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2nd semester college student.

  1. Jan 28, 2009 #1
    Well i have one semester of college under my belt and overall i was pretty relaxed throughout the first half of the year. This semester my course load is 100x harder which is what i expected because i signed up for it! lol My schedule is as follows:
    Organic Chem
    Physics 112(second half of the algebra based)
    French 101

    My usual study method of going through and outlining the chapters does not seem to do the trick any more. For one thing it is VERY time consuming and it does not seem to be helping me in comprehending the material any more efficiently. I guess outlining helped me become more of an active reader rather than a passive one. Since I abandoned the outlining methods due to time constraints(i.e little to no free time) I have reverted back to becoming a passive reader. What do you guys/girls do to become more of an active reader?
  2. jcsd
  3. Jan 28, 2009 #2
    to sum up my question, what are the people carrying 23 credit semester doing to study more efficiently?
  4. Jan 28, 2009 #3
    get a speed reading book by wade cutler. it enhanced my reading speed more than i thought possible.
  5. Jan 28, 2009 #4
    lol I don't know if it would be a good idea to speed read through a chemistry book or any book of science for that matter. But i will look into to that!
  6. Jan 28, 2009 #5
    When I took that many credits, it was especially useful to be an active reader. In physics (in my case the calc-based version) I made sure I could work the sample problems and all assigned and the extra recommended problems. In Organic chem, I kept a page of separate notes on the important reactions that I needed to know about (often on our tests we had to start with one given and write out how to make a desired product). I too took French during my tough term, but I'd had French in high school, so for me this was a bit of a break from my science and math courses (I tested into 300-level french but it didn't fit into my schedule so they let me take 200-level). I honestly cut back drastically on my sleep (not the advice you want to hear or necessarily give, but it's true)... but I did this so I could still have some personal time (I played the piano for thirty minutes every morning before having breakfast at 7AM) and friend time (I remember after a particullarly difficult week I went ice-skating with friends and it wore me out so much I slept a full 8 hours that night... and it felt like I'd slept a week!). That was a personal choice, however, and at the time I was a natural insomniac anyways.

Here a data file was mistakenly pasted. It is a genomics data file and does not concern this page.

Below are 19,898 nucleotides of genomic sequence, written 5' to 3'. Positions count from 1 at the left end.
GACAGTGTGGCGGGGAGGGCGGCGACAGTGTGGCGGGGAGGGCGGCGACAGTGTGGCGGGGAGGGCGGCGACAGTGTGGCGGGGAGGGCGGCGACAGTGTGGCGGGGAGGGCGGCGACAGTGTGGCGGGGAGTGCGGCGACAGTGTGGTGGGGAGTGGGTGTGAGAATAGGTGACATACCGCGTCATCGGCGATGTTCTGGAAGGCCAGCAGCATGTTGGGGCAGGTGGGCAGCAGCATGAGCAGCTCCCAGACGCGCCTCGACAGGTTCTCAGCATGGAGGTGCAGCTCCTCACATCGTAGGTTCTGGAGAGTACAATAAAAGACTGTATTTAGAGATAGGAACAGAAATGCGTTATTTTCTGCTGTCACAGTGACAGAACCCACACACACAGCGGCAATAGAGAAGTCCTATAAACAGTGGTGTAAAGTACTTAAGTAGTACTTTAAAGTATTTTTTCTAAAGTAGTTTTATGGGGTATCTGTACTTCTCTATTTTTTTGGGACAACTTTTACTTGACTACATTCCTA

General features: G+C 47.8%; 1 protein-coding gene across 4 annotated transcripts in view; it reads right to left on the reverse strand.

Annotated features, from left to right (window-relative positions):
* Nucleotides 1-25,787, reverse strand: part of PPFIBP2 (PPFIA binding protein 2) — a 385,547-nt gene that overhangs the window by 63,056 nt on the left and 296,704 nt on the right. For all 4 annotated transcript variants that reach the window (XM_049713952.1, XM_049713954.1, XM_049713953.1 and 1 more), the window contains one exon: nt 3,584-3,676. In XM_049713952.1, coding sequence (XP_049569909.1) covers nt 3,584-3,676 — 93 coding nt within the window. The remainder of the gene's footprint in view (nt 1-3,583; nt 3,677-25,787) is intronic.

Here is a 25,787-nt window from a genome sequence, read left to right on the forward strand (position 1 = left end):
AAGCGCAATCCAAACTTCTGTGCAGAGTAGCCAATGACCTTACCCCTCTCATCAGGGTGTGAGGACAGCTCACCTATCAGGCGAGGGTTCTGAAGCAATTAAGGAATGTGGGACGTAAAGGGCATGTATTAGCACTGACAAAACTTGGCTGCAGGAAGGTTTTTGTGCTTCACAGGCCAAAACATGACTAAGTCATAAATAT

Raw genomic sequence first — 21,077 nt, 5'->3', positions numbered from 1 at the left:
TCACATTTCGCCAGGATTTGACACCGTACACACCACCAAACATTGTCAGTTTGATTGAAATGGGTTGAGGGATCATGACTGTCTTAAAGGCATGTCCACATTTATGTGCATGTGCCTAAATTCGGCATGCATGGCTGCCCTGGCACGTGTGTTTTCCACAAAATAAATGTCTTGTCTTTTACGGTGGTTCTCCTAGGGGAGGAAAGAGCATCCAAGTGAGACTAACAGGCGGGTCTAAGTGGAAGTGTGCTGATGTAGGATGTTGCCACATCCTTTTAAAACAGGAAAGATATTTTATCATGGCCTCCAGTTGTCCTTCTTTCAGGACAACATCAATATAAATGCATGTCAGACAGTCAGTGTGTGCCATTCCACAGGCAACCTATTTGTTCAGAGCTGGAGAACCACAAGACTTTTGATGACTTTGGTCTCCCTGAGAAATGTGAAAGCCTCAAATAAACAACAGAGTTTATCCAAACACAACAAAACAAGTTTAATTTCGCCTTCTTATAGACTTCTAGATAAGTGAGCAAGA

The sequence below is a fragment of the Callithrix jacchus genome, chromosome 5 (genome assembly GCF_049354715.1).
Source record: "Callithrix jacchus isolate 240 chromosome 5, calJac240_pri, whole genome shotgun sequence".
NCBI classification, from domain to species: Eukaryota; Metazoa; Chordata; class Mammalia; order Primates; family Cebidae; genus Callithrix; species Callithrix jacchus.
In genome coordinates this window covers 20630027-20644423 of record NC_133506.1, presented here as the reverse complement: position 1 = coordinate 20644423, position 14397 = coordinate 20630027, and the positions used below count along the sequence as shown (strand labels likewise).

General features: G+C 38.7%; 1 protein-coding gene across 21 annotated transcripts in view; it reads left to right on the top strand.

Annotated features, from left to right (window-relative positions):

7. Jan 28, 2009 #6
    lol yeah it seems that sleep is something that many college students sacrifice. Was there any specific technique(s) that you would use while trying to read a dense textbook? Thanks for the input btw!
  8. Jan 28, 2009 #7
    In general I say read a section and make notes in the margins if necessary, then try as many examples as possible. Start out with easy examples that focus on using basic formulas or algorithms. Then move on to the ones that require a bit more depth/understanding of the material. Make a list of questions that you have attempted but were too hard (and keep your attempts on paper) and bring them to your prof's office hours.
  9. Jan 28, 2009 #8


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    Try explaining what you've read to others (a study group for example). You may think you've understood something, but the moment you stand up and try to explain it the areas that you're unsure of start to become very clear.
  10. Jan 29, 2009 #9
    Make mindmaps or "webs" of chemical reactions for the organic section. That way, you can keep track of all the alternative routes to a certain product. It helps a lot if you're a visual learner. You learn patterns instead of swallow lines of facts.